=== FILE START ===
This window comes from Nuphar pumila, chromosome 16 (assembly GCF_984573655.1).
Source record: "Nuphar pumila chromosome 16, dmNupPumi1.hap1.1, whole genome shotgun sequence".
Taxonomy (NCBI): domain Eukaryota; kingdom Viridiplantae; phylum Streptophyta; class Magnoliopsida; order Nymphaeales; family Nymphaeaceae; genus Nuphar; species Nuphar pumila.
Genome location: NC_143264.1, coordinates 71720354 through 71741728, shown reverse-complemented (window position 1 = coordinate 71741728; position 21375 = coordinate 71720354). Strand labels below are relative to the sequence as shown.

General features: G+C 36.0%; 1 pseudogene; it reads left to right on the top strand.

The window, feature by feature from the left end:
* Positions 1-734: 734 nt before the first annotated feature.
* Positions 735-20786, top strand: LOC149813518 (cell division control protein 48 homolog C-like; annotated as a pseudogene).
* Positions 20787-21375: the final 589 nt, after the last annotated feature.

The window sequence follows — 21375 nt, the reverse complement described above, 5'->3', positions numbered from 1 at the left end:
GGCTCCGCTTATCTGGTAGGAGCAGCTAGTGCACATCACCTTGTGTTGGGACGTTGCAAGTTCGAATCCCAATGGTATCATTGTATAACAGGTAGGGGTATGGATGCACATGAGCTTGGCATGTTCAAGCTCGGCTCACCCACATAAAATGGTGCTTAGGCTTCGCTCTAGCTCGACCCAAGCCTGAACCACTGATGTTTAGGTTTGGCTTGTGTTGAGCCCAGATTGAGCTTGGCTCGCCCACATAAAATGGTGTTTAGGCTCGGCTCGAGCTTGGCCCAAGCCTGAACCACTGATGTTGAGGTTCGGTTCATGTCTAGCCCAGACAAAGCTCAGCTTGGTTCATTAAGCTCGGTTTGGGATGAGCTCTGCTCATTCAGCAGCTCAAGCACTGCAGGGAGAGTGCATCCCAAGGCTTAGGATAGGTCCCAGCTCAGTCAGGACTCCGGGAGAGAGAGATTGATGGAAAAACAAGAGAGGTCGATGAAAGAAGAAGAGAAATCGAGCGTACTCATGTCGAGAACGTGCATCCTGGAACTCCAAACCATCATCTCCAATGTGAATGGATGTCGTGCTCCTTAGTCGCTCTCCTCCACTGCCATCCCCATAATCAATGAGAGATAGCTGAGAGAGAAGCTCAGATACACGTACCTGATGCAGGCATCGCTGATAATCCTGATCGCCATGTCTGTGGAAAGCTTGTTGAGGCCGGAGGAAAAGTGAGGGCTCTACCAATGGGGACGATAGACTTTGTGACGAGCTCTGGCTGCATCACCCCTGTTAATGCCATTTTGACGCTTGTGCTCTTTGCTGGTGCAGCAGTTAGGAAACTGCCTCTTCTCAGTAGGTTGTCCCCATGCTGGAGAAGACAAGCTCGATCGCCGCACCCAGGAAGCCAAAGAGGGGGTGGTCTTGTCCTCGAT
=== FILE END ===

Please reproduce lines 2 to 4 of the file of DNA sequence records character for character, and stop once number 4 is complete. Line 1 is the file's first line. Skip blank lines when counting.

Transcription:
Source record: "Nuphar pumila chromosome 16, dmNupPumi1.hap1.1, whole genome shotgun sequence".
Taxonomy (NCBI): domain Eukaryota; kingdom Viridiplantae; phylum Streptophyta; class Magnoliopsida; order Nymphaeales; family Nymphaeaceae; genus Nuphar; species Nuphar pumila.
Genome location: NC_143264.1, coordinates 71720354 through 71741728, shown reverse-complemented (window position 1 = coordinate 71741728; position 21375 = coordinate 71720354). Strand labels below are relative to the sequence as shown.